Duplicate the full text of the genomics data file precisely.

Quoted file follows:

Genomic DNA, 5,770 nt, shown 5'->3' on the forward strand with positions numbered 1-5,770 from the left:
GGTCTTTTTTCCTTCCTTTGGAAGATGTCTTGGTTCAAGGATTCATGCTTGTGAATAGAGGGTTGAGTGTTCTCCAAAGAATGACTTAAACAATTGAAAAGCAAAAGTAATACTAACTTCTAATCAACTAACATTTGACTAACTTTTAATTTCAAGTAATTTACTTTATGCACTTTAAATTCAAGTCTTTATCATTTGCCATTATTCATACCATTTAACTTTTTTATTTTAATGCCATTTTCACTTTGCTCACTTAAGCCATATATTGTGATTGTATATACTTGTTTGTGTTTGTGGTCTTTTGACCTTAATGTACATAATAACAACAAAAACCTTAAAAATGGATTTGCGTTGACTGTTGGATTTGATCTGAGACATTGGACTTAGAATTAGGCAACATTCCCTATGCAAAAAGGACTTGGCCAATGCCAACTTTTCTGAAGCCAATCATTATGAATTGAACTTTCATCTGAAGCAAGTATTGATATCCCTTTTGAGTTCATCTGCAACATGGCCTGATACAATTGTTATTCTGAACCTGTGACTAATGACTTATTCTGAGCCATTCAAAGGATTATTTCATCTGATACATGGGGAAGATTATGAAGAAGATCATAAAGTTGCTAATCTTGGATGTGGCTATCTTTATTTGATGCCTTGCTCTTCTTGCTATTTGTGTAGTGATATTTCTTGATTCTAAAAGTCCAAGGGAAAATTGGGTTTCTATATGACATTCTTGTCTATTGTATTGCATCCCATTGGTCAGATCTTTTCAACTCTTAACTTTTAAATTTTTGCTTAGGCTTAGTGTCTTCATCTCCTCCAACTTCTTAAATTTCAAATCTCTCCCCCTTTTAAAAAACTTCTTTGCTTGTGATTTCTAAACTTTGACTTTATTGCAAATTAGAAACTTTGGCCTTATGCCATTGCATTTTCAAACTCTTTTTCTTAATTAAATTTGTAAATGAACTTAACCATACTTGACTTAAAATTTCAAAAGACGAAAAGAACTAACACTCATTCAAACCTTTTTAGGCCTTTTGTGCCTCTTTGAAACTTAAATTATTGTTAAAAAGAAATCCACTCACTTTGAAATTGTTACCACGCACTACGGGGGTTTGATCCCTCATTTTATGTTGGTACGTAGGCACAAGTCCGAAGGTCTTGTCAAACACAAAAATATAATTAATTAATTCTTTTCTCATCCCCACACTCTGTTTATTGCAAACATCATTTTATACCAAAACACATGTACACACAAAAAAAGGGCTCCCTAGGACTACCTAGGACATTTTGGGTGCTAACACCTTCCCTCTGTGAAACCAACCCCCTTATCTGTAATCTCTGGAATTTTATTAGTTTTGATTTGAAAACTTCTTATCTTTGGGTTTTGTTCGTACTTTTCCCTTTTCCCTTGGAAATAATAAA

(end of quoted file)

Genomic DNA, 5,770 nt, shown 5'->3' on the forward strand with positions numbered 1-5,770 from the left:
GGTCTTTTTTCCTTCCTTTGGAAGATGTCTTGGTTCAAGGATTCATGCTTGTGAATAGAGGGTTGAGTGTTCTCCAAAGAATGACTTAAACAATTGAAAAGCAAAAGTAATACTAACTTCTAATCAACTAACATTTGACTAACTTTTAATTTCAAGTAATTTACTTTATGCACTTTAAATTCAAGTCTTTATCATTTGCCATTATTCATACCATTTAACTTTTTTATTTTAATGCCATTTTCACTTTGCTCACTTAAGCCATATATTGTGATTGTATATACTTGTTTGTGTTTGTGGTCTTTTGACCTTAATGTACATAATAACAACAAAAACCTTAAAAATGGATTTGCGTTGACTGTTGGATTTGATCTGAGACATTGGACTTAGAATTAGGCAACATTCCCTATGCAAAAAGGACTTGGCCAATGCCAACTTTTCTGAAGCCAATCATTATGAATTGAACTTTCATCTGAAGCAAGTATTGATATCCCTTTTGAGTTCATCTGCAACATGGCCTGATACAATTGTTATTCTGAACCTGTGACTAATGACTTATTCTGAGCCATTCAAAGGATTATTTCATCTGATACATGGGGAAGATTATGAAGAAGATCATAAAGTTGCTAATCTTGGATGTGGCTATCTTTATTTGATGCCTTGCTCTTCTTGCTATTTGTGTAGTGATATTTCTTGATTCTAAAAGTCCAAGGGAAAATTGGGTTTCTATATGACATTCTTGTCTATTGTATTGCATCCCATTGGTCAGATCTTTTCAACTCTTAACTTTTAAATTTTTGCTTAGGCTTAGTGTCTTCATCTCCTCCAACTTCTTAAATTTCAAATCTCTCCCCCTTTTAAAAAACTTCTTTGCTTGTGATTTCTAAACTTTGACTTTATTGCAAATTAGAAACTTTGGCCTTATGCCATTGCATTTTCAAACTCTTTTTCTTAATTAAATTTGTAAATGAACTTAACCATACTTGACTTAAAATTTCAAAAGACGAAAAGAACTAACACTCATTCAAACCTTTTTAGGCCTTTTGTGCCTCTTTGAAACTTAAATTATTGTTAAAAAGAAATCCACTCACTTTGAAATTGTTACCACGCACTACGGGGGTTTGATCCCTCATTTTATGTTGGTACGTAGGCACAAGTCCGAAGGTCTTGTCAAACACAAAAATATAATTAATTAATTCTTTTCTCATCCCCACACTCTGTTTATTGCAAACATCATTTTATACCAAAACACATGTACACACAAAAAAAGGGCTCCCTAGGACTACCTAGGACATTTTGGGTGCTAACACCTTCCCTCTGTGAAACCAACCCCCTTATCTGTAATCTCTGGAATTTTATTAGTTTTGATTTGAAAACTTCTTATCTTTGGGTTTTGTTCGTACTTTTCCCTTTTCCCTTGGAAATAATAAA